He reasoned that plastic does eventually degrade, so there must be a reason. That reason, he guessed, was bacteria. In a preliminary experiment, he buried plastic bags with dirt and yeast, and found that they did decompose faster. He then performed tests to isolate the bacteria responsible and found that these two strains were most effective for decomposing the polyethylene. 43% of the plastic had degraded within six weeks, an incredible record.
He thinks the rest would be gone in three months. His solution doesn’t pollute either; it only leaks water and trace amounts of carbon dioxide. He claims it’s industrially scalable and could easily be applied elsewhere.
6. Eesha Khare
Eesha Khare built a super-capacitor that can charge an LED in twenty seconds. Her small device can last through 10,000 charge cycles, as opposed to the standard 1,000. It’s built using nano-structures, making it more environmentally friendly than normal batteries and allowing her devices to hold more energy per unit volume. The device can also fold and bend easily.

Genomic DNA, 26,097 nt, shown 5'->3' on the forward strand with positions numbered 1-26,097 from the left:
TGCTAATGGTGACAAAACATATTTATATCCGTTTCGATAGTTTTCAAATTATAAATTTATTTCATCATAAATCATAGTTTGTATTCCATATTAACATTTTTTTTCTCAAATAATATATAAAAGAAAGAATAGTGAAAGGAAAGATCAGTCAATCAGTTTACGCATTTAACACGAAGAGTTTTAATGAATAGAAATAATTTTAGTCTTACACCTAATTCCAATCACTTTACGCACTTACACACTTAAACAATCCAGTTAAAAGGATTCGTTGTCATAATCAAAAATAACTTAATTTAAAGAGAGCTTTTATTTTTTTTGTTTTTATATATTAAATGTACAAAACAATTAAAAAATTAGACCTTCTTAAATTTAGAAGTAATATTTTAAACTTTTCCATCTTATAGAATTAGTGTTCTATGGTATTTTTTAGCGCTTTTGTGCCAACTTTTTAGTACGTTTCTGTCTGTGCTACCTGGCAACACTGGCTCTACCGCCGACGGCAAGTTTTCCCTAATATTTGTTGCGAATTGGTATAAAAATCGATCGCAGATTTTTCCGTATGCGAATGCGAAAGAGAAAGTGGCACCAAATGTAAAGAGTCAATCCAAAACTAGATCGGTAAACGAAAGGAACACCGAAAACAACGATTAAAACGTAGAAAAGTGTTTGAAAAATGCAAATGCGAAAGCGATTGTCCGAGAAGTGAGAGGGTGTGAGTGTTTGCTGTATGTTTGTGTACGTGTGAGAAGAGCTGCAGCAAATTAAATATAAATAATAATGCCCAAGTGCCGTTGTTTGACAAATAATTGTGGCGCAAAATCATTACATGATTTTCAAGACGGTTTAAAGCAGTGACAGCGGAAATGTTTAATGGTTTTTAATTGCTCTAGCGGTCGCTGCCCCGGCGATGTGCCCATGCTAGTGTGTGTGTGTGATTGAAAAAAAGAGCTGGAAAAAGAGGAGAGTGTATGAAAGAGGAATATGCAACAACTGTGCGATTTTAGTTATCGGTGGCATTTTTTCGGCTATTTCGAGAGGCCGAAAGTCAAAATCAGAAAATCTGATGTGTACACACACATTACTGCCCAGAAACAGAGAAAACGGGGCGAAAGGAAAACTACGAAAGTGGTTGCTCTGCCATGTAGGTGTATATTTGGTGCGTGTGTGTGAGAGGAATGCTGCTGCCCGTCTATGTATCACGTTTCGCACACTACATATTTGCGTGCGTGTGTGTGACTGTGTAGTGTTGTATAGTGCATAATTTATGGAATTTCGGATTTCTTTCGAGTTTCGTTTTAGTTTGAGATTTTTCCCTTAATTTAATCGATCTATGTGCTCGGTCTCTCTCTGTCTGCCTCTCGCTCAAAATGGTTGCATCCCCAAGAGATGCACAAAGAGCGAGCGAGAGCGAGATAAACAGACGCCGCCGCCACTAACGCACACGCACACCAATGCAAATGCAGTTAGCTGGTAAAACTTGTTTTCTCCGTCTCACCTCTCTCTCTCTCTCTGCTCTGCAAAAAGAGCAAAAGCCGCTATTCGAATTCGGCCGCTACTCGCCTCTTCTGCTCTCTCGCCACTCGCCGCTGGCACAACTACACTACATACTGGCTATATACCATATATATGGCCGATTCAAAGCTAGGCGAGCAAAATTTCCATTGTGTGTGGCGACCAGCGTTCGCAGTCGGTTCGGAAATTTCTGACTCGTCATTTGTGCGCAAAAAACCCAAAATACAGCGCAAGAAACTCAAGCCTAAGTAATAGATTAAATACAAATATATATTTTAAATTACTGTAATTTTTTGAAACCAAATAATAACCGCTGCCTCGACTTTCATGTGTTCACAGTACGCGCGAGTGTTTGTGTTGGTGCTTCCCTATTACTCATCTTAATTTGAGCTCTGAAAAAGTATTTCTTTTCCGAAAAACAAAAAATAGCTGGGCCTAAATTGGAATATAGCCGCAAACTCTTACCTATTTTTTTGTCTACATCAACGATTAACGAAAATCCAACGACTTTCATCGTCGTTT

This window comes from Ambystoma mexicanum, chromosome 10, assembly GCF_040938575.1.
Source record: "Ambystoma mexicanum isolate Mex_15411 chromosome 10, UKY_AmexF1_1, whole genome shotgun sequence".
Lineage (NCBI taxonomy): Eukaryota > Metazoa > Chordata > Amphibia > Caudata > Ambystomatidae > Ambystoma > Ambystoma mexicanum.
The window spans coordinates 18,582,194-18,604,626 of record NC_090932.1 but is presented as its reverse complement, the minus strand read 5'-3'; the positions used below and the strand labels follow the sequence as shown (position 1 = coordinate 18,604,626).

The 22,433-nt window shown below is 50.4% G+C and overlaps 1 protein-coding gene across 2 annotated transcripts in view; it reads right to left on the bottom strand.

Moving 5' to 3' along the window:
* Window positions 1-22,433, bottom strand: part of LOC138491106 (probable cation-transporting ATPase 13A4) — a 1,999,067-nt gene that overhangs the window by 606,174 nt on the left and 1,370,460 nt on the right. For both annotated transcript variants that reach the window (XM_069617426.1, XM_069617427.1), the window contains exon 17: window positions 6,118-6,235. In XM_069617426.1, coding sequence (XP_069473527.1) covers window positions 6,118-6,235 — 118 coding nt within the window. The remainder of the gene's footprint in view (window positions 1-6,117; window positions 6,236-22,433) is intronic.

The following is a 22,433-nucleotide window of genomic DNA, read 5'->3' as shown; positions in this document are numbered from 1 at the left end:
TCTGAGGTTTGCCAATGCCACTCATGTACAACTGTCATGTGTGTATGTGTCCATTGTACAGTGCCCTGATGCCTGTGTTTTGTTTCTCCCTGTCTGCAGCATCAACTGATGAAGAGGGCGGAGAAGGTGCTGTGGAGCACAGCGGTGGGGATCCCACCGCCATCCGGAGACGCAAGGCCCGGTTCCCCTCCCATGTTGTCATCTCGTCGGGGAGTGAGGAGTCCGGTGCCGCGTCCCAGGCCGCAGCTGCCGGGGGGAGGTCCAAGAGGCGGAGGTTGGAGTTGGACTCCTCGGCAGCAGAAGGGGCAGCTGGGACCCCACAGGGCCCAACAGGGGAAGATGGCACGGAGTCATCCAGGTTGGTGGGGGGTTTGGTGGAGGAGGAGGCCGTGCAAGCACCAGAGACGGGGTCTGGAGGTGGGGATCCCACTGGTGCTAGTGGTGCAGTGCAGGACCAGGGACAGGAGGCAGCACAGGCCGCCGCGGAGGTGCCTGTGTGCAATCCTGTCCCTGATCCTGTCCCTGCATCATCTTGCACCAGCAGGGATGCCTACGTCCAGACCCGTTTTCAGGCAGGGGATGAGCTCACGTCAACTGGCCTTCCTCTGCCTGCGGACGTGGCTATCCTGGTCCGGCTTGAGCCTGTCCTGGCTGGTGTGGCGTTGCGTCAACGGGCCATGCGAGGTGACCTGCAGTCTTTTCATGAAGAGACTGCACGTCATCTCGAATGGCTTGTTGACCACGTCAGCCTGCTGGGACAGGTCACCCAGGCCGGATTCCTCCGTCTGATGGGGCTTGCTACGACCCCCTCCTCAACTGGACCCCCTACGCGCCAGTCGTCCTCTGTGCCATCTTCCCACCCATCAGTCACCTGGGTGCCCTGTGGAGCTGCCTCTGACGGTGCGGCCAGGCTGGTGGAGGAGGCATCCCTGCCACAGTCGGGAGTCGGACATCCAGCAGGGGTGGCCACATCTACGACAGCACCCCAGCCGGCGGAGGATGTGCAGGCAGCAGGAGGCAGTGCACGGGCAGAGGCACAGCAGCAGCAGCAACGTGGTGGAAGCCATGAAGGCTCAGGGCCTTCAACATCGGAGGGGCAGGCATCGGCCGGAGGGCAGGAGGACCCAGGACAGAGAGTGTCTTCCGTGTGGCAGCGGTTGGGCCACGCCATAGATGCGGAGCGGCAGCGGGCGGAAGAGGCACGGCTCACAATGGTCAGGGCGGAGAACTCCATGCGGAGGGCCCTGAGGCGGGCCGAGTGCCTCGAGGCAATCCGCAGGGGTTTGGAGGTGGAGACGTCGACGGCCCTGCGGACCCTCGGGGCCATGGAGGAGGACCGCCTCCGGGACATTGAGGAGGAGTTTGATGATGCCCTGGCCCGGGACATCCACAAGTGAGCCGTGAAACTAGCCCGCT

There has been much talk of using this technology in phone and car batteries, but this could still be quite far off because of the big difference in energy usage between phones and LEDs. However, charging an LED that fast remains a terrific advancement. She’s the 2013 runner-up in the Intel ISEF and won a $50,000 prize, while publications from Business Insider to Time have echoed the girl’s enthusiasm for the device’s practical applications.